The Aim of this blog:
The aim of this blog is to not only demonstrate the power of Alteryx in transforming Raw data. But also show the importance of data cleaning and transformation.
What better ways to show case this than with an example.
Above is a screen shot of our example data set, it is the ABS Data Pack for NSW S02 Areas.
Firstly we can see that there are a lot of 0s in this table.
Secondly the column names are rather difficult to make sense of.
Only upon further research, do we notice that there are critical information hidden in the column names of this data set.
Data Hidden in the Column Name
Not only it is often frustrating, when a data source that have column names, that try too convey too much information that they become meaning less.
It is also often quite hard, to redo the column name and transform the data set at the same time.
Alteryx Transpose Tool, basic configurations
Key Columns: Select the columns (fields) to pivot the table around.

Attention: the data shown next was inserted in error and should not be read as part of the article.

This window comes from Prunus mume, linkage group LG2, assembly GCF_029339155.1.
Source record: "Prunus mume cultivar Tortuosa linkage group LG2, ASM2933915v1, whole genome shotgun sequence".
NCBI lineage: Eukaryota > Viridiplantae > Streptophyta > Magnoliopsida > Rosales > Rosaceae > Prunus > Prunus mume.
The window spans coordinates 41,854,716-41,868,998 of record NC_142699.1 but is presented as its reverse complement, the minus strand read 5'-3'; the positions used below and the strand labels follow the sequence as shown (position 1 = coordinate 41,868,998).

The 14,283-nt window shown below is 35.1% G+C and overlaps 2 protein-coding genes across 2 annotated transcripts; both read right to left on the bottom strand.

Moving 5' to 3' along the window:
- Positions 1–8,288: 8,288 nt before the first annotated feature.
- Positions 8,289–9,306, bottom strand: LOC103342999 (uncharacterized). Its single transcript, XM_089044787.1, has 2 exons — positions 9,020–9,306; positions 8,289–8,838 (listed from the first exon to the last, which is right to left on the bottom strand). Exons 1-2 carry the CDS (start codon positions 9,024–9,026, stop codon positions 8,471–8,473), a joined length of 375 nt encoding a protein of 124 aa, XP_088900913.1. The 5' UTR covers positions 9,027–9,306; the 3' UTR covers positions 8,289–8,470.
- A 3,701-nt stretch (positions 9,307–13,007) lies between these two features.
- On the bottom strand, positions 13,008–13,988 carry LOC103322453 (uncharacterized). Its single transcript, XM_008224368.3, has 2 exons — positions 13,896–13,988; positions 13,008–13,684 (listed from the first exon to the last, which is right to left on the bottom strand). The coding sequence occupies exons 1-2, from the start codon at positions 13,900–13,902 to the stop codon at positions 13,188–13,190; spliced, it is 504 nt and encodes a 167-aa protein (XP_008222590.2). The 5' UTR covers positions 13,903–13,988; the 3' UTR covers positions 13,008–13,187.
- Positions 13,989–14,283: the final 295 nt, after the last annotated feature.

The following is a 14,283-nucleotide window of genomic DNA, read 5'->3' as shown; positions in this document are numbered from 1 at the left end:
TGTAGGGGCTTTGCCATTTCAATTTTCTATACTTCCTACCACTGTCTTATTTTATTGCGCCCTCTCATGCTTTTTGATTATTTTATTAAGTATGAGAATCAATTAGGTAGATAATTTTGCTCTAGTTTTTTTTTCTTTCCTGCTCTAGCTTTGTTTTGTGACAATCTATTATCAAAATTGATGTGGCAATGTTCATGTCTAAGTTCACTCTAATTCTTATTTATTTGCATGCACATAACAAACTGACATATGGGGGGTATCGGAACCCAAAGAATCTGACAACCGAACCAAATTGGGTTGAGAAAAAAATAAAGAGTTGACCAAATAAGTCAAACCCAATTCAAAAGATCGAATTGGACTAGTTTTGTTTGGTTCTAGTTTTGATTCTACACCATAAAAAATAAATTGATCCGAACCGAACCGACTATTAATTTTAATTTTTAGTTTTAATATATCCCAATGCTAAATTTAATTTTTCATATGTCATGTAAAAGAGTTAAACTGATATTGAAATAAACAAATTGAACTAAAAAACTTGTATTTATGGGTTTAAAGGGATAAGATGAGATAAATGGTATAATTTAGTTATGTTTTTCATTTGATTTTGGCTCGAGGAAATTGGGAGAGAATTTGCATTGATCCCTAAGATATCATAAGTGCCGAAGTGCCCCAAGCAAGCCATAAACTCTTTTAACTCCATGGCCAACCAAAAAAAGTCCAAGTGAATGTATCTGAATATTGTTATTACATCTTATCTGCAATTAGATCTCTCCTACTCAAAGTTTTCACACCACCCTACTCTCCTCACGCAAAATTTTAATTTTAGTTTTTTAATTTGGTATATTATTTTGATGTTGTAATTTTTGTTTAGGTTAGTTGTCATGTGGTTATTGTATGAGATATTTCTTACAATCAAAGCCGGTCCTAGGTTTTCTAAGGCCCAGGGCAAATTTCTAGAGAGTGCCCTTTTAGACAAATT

Data Columns: Select all the columns to carry through the analysis.
Missing Columns: Select the action that you want to take if columns are missing.
What does it mean for us ?
By using the Alteryx Transpose Tool, we can easily take the data from the column name use it to generate one or more new columns, with the data from the column name.
This is the Alteryx Transpose Tool configuration for us, we can see that the existing column names displayed in the windows for Key Columns and Data Columns configuration.
For our purpose, we need the SA2_MAINCODE_2016 as our Key Column and the rest of the column as our Data Columns.
This means that the result would have three columns, one column is the SA2_MAINCODE_2016.
The second column would be filled with the column name such as F_Vietnam_0_4, F_Vietnam_5_14, F_Vietnam_15_24 and so on.
Last column would be values from the original F_Vietnam_0_4, F_Vietnam_5_14, F_Vietnam_15_24 column.
Above is the partial screen shot of our transpose output. We can see it immediately make much more sense.
From the above image, we can see that, for each ID of SA2_MAINCODE_2016, that is a country name, and each country name has a range start from 0~4, 5~14, 15~24 and so on.
There is also a letter in front of the country name. This is the gender of the person.
This enables us to do things such as split the gender, country and age group from the Name column.
Therefore make this data set much more meaningful and useable, than in it’s original state.
In this blog we explored the use of Alteryx Transpose tool to transform data.
The Transpose tool is most effective in situations, where you need to get information from the column name, or change the perspective of the data set.